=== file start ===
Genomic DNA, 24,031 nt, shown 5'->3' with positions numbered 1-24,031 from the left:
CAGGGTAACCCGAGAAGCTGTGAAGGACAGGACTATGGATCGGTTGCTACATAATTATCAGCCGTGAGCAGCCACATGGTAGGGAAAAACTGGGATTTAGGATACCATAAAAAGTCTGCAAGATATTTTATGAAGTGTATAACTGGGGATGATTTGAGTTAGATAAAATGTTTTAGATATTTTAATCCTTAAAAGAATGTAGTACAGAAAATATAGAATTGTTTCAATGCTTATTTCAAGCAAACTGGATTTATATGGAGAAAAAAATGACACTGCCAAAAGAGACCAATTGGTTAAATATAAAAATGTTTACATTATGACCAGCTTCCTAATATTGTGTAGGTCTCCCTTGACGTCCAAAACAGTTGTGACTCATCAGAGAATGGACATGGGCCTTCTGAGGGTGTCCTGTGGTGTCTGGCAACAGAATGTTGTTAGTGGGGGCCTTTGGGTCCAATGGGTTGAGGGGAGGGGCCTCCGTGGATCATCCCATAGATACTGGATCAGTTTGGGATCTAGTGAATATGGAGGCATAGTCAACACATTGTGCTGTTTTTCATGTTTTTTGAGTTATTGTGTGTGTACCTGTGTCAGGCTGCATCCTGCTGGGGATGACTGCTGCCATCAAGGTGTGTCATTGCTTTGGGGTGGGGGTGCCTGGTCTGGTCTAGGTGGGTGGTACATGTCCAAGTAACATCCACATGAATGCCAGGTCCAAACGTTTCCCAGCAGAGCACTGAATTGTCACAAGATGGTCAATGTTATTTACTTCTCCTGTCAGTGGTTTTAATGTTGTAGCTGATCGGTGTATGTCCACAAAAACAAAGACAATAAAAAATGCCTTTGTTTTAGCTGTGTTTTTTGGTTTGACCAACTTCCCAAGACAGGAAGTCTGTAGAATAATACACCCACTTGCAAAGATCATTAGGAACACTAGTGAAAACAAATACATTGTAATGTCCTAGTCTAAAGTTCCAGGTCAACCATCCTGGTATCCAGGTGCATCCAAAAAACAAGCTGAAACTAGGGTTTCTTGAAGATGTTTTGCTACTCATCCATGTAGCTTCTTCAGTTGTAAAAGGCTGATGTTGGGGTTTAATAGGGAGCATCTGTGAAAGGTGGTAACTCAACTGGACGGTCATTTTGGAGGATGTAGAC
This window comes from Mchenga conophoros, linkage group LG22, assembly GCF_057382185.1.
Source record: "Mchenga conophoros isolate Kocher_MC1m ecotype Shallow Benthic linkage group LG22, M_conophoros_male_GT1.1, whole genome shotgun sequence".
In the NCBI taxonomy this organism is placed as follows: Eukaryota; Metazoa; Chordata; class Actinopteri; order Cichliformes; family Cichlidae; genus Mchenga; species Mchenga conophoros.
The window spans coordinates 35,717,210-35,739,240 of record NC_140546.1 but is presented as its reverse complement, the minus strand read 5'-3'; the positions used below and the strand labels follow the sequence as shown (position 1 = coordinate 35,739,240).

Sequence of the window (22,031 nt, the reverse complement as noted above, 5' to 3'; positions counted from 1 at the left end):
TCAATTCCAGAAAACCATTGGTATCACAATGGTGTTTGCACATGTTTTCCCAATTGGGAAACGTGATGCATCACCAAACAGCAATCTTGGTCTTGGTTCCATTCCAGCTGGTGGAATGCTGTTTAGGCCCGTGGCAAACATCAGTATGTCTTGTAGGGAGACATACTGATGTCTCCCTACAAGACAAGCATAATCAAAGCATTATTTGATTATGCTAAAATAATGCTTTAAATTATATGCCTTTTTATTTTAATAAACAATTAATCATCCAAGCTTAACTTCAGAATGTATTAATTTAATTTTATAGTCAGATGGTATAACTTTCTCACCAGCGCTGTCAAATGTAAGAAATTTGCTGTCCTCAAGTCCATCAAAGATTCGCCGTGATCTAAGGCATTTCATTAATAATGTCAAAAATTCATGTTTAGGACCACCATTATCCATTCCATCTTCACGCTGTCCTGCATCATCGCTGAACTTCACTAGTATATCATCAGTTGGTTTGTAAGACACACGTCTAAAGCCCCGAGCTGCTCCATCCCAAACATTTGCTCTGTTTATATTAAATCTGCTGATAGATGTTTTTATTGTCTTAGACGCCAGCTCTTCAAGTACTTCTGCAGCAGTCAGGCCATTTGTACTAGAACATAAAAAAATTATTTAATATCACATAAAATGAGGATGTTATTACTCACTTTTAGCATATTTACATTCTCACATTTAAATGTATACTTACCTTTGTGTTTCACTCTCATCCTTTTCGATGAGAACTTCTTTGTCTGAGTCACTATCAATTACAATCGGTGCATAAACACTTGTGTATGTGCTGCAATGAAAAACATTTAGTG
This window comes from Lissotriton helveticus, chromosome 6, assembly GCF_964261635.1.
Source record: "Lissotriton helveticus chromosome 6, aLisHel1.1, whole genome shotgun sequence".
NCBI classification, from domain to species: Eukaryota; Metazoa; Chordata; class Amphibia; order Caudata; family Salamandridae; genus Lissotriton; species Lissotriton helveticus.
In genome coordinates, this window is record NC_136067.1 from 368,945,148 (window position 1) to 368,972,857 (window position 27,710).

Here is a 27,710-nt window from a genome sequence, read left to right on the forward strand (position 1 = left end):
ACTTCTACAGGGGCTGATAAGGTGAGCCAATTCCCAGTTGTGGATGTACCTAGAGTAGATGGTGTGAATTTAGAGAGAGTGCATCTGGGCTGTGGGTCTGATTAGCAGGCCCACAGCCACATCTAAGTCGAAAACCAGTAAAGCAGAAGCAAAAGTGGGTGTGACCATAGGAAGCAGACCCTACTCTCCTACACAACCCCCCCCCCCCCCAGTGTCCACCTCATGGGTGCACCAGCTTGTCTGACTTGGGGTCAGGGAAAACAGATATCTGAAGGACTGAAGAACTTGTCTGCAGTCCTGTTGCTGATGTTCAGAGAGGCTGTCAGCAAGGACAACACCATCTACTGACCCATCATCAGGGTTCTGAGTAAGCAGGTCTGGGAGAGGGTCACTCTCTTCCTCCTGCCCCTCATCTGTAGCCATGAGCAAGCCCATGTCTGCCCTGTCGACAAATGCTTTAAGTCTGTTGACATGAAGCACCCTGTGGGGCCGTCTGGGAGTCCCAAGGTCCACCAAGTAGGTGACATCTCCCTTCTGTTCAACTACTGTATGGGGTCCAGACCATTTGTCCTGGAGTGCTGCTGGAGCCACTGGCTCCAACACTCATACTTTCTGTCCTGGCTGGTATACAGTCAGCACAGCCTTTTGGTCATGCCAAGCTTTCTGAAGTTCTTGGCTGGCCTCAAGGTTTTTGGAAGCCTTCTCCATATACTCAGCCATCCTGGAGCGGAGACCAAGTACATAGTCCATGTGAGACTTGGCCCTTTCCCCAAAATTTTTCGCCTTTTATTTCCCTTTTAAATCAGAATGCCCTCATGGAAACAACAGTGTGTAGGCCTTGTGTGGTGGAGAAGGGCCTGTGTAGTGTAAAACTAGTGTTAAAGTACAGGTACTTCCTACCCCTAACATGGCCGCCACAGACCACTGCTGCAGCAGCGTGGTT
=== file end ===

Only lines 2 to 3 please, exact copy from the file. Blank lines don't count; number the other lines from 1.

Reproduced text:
CAGGGTAACCCGAGAAGCTGTGAAGGACAGGACTATGGATCGGTTGCTACATAATTATCAGCCGTGAGCAGCCACATGGTAGGGAAAAACTGGGATTTAGGATACCATAAAAAGTCTGCAAGATATTTTATGAAGTGTATAACTGGGGATGATTTGAGTTAGATAAAATGTTTTAGATATTTTAATCCTTAAAAGAATGTAGTACAGAAAATATAGAATTGTTTCAATGCTTATTTCAAGCAAACTGGATTTATATGGAGAAAAAAATGACACTGCCAAAAGAGACCAATTGGTTAAATATAAAAATGTTTACATTATGACCAGCTTCCTAATATTGTGTAGGTCTCCCTTGACGTCCAAAACAGTTGTGACTCATCAGAGAATGGACATGGGCCTTCTGAGGGTGTCCTGTGGTGTCTGGCAACAGAATGTTGTTAGTGGGGGCCTTTGGGTCCAATGGGTTGAGGGGAGGGGCCTCCGTGGATCATCCCATAGATACTGGATCAGTTTGGGATCTAGTGAATATGGAGGCATAGTCAACACATTGTGCTGTTTTTCATGTTTTTTGAGTTATTGTGTGTGTACCTGTGTCAGGCTGCATCCTGCTGGGGATGACTGCTGCCATCAAGGTGTGTCATTGCTTTGGGGTGGGGGTGCCTGGTCTGGTCTAGGTGGGTGGTACATGTCCAAGTAACATCCACATGAATGCCAGGTCCAAACGTTTCCCAGCAGAGCACTGAATTGTCACAAGATGGTCAATGTTATTTACTTCTCCTGTCAGTGGTTTTAATGTTGTAGCTGATCGGTGTATGTCCACAAAAACAAAGACAATAAAAAATGCCTTTGTTTTAGCTGTGTTTTTTGGTTTGACCAACTTCCCAAGACAGGAAGTCTGTAGAATAATACACCCACTTGCAAAGATCATTAGGAACACTAGTGAAAACAAATACATTGTAATGTCCTAGTCTAAAGTTCCAGGTCAACCATCCTGGTATCCAGGTGCATCCAAAAAACAAGCTGAAACTAGGGTTTCTTGAAGATGTTTTGCTACTCATCCATGTAGCTTCTTCAGTTGTAAAAGGCTGATGTTGGGGTTTAATAGGGAGCATCTGTGAAAGGTGGTAACTCAACTGGACGGTCATTTTGGAGGATGTAGAC
This window comes from Mchenga conophoros, linkage group LG22, assembly GCF_057382185.1.